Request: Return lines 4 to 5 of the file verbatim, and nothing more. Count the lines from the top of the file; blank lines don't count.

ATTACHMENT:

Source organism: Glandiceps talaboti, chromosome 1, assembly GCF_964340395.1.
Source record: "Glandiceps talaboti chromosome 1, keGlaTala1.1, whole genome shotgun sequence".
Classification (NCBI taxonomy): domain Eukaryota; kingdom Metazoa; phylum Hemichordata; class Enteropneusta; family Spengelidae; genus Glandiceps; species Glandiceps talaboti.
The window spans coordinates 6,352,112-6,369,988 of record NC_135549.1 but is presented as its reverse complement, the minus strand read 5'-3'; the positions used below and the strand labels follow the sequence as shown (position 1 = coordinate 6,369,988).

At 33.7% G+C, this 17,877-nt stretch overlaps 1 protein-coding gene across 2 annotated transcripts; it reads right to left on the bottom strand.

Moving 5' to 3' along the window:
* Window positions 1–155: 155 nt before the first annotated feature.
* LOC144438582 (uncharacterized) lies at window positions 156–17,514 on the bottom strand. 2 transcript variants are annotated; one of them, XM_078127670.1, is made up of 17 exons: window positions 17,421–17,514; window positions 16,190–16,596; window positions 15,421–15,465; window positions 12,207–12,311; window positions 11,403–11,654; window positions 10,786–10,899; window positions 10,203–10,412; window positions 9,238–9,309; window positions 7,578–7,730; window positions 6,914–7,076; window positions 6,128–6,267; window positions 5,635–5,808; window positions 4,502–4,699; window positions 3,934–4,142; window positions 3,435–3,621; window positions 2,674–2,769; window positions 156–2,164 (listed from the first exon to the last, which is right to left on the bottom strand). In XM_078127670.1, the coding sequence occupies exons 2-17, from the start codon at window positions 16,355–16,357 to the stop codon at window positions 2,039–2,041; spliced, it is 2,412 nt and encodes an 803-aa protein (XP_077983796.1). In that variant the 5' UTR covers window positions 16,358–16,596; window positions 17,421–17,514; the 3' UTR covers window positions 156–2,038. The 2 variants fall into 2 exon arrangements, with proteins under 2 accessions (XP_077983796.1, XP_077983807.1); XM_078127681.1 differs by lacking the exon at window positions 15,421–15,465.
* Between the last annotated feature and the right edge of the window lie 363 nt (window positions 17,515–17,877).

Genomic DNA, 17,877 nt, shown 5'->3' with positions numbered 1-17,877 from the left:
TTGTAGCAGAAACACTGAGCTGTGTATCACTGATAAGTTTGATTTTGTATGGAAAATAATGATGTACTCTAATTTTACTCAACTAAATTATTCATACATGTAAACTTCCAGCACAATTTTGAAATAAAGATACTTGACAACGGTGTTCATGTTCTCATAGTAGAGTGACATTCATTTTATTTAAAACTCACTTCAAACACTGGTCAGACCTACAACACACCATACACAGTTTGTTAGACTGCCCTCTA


The window spans coordinates 6,352,112-6,369,988 of record NC_135549.1 but is presented as its reverse complement, the minus strand read 5'-3'; the positions used below and the strand labels follow the sequence as shown (position 1 = coordinate 6,369,988).

At 33.7% G+C, this 17,877-nt stretch overlaps 1 protein-coding gene across 2 annotated transcripts; it reads right to left on the bottom strand.